Why create a timeline? Because, once complete, you have a bird’s eye view of your character’s life cycle. This can help with identifying potential plot holes, and showcase opportunities for foreshadowing. Once you see the events of your character’s formative years before you, they start to feel more real and that helps you create authenticity. 

When creating a timeline, it’s possible to do it from different directions. Some authors may have a clear picture of who a character is at the start of the novel, then work backwards to determine a backstory that explains how they got that way. Other authors have a few clear ideas for what happened in a character’s past, and extrapolate from that information the kind of person the character would be during the novel. An author may use both approaches, varying it for each character based on the information they already have before doing additional brainstorming. 

In your timeline, Include items like:

Birthdate and year


Physical Appearance Changes

Impactful relationships (parent’s death, meeting significant others, birth of a child etc)

Traumatic events

Joyful events

Missed opportunities

Shifts in perspective or beliefs

Major milestones that shape your character, both before and during your story timeframe

Character beginning and end point

Pro-tip: Choose 5 defining moments in your character’s life that influence the story. They can be happy or sad, happen in your book or before the opening scene. Each must influence the main character, pushing or pulling them toward or away from their destiny. In Nevernight by Jay Kristoff, Mia is defined by each death she experiences, either by her hand or another’s.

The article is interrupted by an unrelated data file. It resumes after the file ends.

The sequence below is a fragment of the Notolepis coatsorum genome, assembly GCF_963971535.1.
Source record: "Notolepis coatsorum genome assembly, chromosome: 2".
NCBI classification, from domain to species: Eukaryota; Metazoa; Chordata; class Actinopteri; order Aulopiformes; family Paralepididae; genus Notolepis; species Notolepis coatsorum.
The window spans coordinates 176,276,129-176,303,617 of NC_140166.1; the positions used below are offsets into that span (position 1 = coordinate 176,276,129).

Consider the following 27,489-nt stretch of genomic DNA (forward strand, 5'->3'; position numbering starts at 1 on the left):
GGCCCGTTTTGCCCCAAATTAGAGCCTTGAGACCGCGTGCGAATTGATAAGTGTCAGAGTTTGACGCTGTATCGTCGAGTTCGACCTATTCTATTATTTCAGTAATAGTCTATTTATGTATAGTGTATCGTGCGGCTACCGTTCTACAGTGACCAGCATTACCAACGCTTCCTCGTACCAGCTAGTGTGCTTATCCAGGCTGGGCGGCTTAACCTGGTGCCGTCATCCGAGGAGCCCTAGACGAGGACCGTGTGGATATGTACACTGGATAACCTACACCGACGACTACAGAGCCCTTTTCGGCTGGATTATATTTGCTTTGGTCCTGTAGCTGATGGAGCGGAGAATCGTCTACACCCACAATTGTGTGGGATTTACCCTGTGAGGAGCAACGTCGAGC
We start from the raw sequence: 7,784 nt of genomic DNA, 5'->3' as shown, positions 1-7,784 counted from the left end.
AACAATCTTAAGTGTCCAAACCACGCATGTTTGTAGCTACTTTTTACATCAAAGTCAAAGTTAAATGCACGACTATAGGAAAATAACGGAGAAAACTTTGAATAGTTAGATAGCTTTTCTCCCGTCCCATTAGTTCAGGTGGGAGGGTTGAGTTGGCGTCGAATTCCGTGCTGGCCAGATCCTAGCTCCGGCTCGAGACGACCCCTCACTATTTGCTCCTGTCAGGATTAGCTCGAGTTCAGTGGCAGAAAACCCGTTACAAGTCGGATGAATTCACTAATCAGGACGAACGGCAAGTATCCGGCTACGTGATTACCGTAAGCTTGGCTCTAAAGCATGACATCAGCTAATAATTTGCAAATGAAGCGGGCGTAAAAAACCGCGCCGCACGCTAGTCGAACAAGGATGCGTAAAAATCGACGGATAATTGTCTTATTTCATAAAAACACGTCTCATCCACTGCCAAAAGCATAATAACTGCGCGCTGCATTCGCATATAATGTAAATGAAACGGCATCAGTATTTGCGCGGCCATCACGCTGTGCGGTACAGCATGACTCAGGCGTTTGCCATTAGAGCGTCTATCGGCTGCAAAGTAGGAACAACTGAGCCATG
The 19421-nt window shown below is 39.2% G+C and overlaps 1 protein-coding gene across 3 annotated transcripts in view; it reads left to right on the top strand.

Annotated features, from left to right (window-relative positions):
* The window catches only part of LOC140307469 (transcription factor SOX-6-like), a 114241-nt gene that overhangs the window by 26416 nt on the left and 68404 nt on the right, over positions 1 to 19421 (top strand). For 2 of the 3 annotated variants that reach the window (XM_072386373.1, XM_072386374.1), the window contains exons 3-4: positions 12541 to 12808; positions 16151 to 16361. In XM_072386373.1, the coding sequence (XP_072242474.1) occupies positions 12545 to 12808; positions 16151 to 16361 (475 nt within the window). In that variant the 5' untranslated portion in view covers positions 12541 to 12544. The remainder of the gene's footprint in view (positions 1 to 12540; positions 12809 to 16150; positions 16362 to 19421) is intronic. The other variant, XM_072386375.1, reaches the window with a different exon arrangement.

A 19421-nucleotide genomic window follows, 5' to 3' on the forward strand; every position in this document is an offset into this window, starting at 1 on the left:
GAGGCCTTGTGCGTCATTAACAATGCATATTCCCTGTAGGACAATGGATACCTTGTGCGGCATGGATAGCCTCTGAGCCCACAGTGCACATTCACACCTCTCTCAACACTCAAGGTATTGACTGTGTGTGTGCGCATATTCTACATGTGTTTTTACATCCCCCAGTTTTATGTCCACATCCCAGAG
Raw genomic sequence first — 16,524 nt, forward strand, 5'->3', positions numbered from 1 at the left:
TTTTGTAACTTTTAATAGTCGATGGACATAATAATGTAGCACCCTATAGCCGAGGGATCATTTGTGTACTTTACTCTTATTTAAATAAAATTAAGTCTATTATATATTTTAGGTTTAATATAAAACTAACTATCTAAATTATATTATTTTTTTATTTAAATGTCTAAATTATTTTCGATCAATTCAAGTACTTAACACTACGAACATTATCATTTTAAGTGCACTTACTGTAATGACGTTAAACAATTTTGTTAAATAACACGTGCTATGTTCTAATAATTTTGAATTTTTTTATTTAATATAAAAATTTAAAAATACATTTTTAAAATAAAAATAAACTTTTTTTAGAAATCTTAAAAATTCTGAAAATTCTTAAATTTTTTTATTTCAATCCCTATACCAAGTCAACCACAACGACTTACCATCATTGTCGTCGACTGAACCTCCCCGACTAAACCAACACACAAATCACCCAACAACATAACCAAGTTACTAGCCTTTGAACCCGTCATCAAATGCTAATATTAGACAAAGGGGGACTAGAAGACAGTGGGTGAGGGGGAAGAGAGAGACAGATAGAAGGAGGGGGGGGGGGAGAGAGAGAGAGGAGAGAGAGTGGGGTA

Keep track of details

With a timeline laid out, it’s time to flesh out additional details of your character’s personality. These traits may feed back into the events you have so far to generate even more backstory ideas. Store these facts in an easily accessible location to reference as you write. Trust me, documenting these details as you decide on them will become more and more important as you delve into the book. There may come a day, deep into the back half of the book, where you can’t quite remember whether the tattoo on your heroine is on her right or left shoulder. 

Some details to include are: 

Names, nicknames, and name meanings

Age and Date of Birth

Siblings, Parents, Children, Friends

Physical characteristics (Hair, skin, eye color, heritage etc.)

Unique characteristics. (Do they wear glasses, have a tattoo, always wear tennis shoes)

Likes and dislikes 

Quirks, flaws, and strengths

Romantic relationships, past or present. (Did they have a nasty break-up?)